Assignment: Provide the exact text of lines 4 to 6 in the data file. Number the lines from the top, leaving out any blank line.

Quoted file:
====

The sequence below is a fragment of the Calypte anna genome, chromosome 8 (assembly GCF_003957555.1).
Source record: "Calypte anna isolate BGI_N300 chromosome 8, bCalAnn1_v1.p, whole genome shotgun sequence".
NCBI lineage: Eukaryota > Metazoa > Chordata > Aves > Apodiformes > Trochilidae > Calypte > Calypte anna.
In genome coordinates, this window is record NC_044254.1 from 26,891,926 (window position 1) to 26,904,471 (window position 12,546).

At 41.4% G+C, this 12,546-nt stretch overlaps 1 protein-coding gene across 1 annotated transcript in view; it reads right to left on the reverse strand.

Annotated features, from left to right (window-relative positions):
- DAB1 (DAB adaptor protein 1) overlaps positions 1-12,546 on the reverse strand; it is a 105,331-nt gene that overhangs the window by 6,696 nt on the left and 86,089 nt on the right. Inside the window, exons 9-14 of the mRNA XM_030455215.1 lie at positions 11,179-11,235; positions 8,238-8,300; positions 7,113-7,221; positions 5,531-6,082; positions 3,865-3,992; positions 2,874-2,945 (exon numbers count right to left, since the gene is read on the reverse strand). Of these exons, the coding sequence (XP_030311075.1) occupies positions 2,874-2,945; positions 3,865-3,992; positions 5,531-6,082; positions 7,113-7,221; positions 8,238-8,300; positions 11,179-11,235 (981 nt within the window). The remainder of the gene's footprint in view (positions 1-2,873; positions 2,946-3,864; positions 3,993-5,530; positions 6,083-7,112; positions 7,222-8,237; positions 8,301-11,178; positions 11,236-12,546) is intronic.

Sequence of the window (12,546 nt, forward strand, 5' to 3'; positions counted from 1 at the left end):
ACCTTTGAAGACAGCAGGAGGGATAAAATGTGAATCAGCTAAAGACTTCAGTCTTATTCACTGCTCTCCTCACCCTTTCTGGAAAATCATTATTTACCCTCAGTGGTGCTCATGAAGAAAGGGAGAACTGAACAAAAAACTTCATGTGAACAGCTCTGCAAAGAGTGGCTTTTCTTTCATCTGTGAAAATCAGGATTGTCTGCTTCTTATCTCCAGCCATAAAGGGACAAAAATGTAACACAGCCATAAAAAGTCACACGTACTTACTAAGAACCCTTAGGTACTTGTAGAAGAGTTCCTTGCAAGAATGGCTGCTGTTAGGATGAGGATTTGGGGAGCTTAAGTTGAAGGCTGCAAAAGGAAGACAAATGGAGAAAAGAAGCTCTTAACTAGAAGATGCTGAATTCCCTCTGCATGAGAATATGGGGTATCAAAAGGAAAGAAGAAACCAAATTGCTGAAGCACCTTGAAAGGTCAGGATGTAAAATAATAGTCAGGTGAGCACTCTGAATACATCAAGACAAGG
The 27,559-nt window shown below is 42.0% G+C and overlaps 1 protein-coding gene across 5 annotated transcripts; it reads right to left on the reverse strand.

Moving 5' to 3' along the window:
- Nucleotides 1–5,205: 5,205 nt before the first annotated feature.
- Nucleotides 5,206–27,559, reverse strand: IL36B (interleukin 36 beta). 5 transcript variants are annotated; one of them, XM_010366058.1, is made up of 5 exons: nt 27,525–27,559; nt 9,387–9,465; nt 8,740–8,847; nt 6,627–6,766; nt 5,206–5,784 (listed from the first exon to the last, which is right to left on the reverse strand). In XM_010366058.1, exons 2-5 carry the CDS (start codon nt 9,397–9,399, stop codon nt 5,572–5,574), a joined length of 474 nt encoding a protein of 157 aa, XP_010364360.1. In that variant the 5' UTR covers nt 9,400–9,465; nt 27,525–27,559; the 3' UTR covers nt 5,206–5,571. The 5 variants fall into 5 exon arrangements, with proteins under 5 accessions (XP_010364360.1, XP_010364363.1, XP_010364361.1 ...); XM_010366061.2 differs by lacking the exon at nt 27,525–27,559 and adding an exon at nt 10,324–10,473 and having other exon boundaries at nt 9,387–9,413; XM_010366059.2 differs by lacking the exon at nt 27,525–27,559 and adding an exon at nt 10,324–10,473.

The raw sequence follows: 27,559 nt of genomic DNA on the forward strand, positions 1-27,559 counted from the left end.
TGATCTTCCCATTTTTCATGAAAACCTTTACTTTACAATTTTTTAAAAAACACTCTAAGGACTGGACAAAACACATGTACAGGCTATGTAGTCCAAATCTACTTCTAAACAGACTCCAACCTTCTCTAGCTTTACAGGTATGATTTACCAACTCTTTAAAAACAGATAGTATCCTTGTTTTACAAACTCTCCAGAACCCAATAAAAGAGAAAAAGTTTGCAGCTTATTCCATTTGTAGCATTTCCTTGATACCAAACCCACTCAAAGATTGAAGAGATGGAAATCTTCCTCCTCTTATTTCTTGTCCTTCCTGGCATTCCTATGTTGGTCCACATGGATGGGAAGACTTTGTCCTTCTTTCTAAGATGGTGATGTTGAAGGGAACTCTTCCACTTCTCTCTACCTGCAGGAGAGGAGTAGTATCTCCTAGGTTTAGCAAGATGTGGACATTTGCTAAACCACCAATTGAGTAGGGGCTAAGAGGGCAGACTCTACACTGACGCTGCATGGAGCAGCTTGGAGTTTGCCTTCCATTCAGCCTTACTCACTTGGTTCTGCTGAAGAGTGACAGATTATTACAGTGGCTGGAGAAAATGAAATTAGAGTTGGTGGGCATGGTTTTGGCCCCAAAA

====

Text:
In genome coordinates, this window is record NC_044254.1 from 26,891,926 (window position 1) to 26,904,471 (window position 12,546).

At 41.4% G+C, this 12,546-nt stretch overlaps 1 protein-coding gene across 1 annotated transcript in view; it reads right to left on the reverse strand.

Annotated features, from left to right (window-relative positions):